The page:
Lower School: Kindergarten–Grade 3
Through exemplary teaching and a careful balance of nurture and rigor, children in the Lower School are encouraged to develop their individual talents and skills, to express themselves with clarity and confidence, to think creatively and critically, and to make connections between their learning and the world outside the classroom. Children enter Kindergarten ready and eager to participate in the learning process. They leave Grade 3 with the confidence to initiate learning – to discover and create, experiment and question, and master and apply ever-increasing skills, strategies, and concepts.
Our integrated approach to teaching literacy blends the explicit teaching of skills, the broad use of literature, and varied daily opportunities to read and write in many genres. From a Kindergartner’s reading of Mac and Tab, an early Primary Phonics book, to a Grade 3 student’s reading of Sharon Creech’s beautiful and poignant Love That Dog, children encounter literature of gathering sophistication and complexity as they grow as readers and writers. Young writers are transformed into published authors by frequent visits to the school’s Publishing Center. Children also regularly visit our wonderful Elementary School library to hear a story, browse the shelves, and check out books.
Drawing on history, literature, music, and art, social studies expands children’s sense of self and understanding of their place in the world. Students in the Lower School “travel” to Mexico. They explore the cultures of China, Japan, and Russia and the folktales of West Africa. They study the diverse cultures and regional customs of American Indians and learn about the 50 states. Students in Grade 3 imagine life in the early colonial settlements before embarking on field trips to Jamestown and St. Mary’s City. Students learn to read maps, charts, and timelines, moving on to the Upper School ready and eager to explore ancient civilizations and American history.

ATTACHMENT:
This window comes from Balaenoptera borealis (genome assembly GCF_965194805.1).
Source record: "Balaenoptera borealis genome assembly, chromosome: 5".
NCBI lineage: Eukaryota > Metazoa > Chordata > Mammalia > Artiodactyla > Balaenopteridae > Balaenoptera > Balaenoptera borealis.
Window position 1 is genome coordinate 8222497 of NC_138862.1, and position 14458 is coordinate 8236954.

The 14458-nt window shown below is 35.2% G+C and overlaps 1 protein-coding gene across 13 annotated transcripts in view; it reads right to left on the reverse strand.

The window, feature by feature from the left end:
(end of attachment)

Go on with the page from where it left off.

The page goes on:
We recognize the importance of language in understanding mathematical concepts and explaining strategies for solving problems. We also recognize that mathematics is its own language. The Lower School math curriculum offers a series of connected investigations of mathematical ideas within the areas of number, data collection and analysis, geometry and measurement, and the mathematics of change. By Grade 3, students have learned the principles of two- and three-dimensional geometry, identified increasingly complex patterns, and learned multiplication and division, including fractions and decimals.
The science curriculum emerges as an upward spiral of concepts, content, and skills so that students build on the knowledge acquired in previous years. The study of water, for example, might begin with surface tension experiments in the Nursery School and spiral upward to the investigation of the physical and molecular composition of water in the upper grades. Students in the Lower School leave the classroom for the lab, where they engage actively in hands-on learning. When off campus on field trips, Lower School students might identify local trees or animals in the nearby Potomac watershed, connecting the world of school to the broader habitat of Washington, D.C.
Because the groundwork of fluency in a world language is best established early on, we begin teaching Spanish in Kindergarten. Three times each week, Lower School students are immersed in a multi-sensory learning environment that moves from the alphabet, numbers, and basic greetings to weave vocabulary into conversational phrases. Study and celebration of various traditions and customs in the Spanish-speaking world add interest and texture to lessons on grammar and vocabulary.
Lower School children work with a range of specialist teachers not only in science, but also in religion, art, music, physical education, and technology. Within each subject, students begin to learn the language, skills, tools, and ways of thinking and knowing unique to each discipline, whether drawing a still life, designing a crayfish experiment, or playing an Orff instrument.
Taught by the Day School chaplain and a religion teacher beginning in Kindergarten, religion classes examine the stories of the Old and New Testaments of the Bible and the life and teachings of Jesus as well as a variety of other faith traditions. Through religion classes, children study the ways personal and community values develop and what it means to be individuals of integrity.